Atlassian subsidiary and team management project tool provider Trello has reportedly been hacked into, exposing the personal data of possibly millions of clients.
The disclosure was shared on X, aka Twitter, by cyber watchdogs Hack Manac and Have I Been Pwned, on January 22nd. Trello has yet to comment but parent company Atlassian told Cybernews the cyber attacker may have worked off a separate list of email addresses, implying some kind of brute-force attack using data from another source.
The dark web posting claiming the attack, cited by Hack Manac and Have I Been Pwned, is self-credited to a malicious hacker who goes by the name of Emo. Assuming it’s true, it promises an emotional time for the people affected by the 15 million exposed records.
“Trello had 15M records scraped and posted for sale on a hacking forum last week,” said Have I Been Pwned. “Data included names, usernames, and email addresses from previous breaches used to enumerate Trello profiles.”
“The cybercriminal, who goes by the name 'Emo,' claims that the database includes emails, usernames, full names, and other account information,” confirmed Hack Manac.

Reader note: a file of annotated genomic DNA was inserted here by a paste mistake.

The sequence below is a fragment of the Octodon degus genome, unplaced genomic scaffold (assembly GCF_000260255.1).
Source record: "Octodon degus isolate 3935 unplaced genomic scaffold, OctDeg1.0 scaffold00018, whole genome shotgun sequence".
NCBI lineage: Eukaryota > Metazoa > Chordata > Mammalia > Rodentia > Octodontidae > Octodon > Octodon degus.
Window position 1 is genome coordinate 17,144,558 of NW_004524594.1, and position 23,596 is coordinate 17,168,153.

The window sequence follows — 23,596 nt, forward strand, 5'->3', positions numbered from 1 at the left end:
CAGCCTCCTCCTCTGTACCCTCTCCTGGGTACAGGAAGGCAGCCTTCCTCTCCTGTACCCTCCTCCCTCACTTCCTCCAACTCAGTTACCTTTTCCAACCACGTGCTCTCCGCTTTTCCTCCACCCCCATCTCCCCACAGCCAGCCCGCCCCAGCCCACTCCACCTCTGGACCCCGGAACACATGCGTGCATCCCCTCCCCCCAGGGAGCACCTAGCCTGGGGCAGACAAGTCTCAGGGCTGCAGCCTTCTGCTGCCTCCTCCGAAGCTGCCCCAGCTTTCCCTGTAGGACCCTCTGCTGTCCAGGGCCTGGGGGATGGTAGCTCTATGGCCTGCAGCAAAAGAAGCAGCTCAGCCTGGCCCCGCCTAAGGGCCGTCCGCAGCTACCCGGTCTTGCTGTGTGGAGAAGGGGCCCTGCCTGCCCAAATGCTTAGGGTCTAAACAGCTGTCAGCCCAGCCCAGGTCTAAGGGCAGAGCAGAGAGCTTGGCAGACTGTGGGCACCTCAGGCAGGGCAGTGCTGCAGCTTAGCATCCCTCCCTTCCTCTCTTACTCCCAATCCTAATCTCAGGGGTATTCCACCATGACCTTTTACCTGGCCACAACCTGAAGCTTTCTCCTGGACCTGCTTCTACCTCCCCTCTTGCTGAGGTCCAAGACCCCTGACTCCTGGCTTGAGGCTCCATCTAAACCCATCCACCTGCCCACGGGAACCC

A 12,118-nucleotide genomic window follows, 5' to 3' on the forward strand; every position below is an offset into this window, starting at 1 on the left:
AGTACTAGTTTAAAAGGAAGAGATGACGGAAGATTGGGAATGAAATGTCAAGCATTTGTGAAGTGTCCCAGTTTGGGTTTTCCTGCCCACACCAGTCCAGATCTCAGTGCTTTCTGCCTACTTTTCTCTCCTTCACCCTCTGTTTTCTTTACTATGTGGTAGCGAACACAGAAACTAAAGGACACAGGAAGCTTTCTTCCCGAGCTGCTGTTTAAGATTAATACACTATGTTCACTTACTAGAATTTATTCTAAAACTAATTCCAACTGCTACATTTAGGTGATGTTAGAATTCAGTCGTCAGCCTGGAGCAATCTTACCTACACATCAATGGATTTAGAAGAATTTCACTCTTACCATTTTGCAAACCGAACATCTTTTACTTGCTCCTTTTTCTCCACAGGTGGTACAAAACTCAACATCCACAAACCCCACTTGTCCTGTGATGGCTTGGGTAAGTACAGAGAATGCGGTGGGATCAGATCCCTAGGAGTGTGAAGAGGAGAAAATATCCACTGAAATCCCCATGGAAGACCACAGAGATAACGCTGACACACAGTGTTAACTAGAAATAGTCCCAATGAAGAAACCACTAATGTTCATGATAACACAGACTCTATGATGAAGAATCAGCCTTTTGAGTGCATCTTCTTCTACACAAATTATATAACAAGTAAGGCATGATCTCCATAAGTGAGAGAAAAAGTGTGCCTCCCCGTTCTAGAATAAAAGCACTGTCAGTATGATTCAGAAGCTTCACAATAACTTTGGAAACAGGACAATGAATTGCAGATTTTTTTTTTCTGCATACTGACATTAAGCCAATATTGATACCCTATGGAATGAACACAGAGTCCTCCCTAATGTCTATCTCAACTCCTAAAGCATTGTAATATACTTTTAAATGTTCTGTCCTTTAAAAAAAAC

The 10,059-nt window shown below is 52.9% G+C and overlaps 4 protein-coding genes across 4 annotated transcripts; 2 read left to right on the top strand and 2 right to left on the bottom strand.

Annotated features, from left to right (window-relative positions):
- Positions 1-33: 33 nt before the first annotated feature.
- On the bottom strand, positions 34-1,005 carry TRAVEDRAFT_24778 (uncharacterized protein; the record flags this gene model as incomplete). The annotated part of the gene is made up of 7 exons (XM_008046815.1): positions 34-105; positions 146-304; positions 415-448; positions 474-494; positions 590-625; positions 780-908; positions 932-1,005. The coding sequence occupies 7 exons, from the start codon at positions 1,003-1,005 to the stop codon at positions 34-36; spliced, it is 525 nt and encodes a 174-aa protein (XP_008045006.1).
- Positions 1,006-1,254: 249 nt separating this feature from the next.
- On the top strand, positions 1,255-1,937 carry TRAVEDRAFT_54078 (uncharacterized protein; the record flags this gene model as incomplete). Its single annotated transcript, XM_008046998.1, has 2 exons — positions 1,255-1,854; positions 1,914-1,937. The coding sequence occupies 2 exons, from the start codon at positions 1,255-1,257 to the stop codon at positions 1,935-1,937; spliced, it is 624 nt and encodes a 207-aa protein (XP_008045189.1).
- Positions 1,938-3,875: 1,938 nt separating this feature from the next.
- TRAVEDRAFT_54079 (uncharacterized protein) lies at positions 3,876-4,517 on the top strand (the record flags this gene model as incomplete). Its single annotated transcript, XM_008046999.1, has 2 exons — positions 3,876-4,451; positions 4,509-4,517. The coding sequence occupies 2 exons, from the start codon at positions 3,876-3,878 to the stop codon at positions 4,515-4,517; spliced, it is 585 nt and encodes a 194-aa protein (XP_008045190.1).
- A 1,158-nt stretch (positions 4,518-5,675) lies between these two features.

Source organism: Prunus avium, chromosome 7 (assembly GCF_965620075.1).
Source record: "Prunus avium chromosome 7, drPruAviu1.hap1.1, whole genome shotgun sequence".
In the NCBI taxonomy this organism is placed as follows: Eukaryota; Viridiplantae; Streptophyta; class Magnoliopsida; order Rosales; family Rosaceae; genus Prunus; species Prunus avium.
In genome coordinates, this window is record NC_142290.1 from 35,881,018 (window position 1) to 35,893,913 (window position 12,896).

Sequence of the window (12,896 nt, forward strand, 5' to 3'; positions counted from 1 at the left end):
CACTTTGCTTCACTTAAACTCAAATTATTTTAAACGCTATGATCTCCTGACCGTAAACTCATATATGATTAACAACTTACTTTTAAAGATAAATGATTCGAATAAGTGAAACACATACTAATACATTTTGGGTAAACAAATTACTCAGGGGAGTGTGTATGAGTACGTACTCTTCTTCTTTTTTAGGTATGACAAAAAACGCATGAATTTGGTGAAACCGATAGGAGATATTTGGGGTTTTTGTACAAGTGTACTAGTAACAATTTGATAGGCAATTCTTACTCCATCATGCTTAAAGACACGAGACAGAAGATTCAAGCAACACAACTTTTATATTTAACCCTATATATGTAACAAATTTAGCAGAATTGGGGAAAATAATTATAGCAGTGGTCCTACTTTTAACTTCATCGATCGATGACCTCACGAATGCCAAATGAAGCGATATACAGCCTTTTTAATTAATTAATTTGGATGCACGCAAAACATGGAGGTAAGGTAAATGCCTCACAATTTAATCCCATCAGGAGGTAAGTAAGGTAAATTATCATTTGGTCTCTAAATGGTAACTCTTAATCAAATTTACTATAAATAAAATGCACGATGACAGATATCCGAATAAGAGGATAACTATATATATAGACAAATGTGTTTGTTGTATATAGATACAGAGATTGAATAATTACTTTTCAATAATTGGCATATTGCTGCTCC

The dark web posting shared on X by Emo claims 15,115,516 records. The cybercriminal is offering to sell a single copy of the data and has posted a sample.
Emo appears to have been active since at least June last year and has posted more than 200 times on its dark web account. It posted the claims about Trello on January 16th.
Acquired by Atlassian in 2017, Trello already claimed to have 4.75 million users a decade ago – the number could be far higher now, meaning that if it’s genuine, the Emo hack could have exposed vast numbers of people to follow-up crimes such as digital fraud.
At the time of writing, Trello has yet to confirm or deny the alleged incident. Its website indicates that “all systems [are] operational” and declares “no incidents reported” today or yesterday. Nor does its dedicated X profile mention anything about a data breach.
A spokesperson for parent company Atlassian told Cybernews: “We are aware of claims made by a threat actor about Trello user profile data. We completed an exhaustive investigation and have not found evidence to support that this data was gathered by unauthorized access.
“All evidence points to a threat actor testing a pre-existing list of email addresses against publicly available Trello user profiles. The security and privacy of our users' data is our highest priority, and we continue to monitor Trello closely for any unusual activity.”
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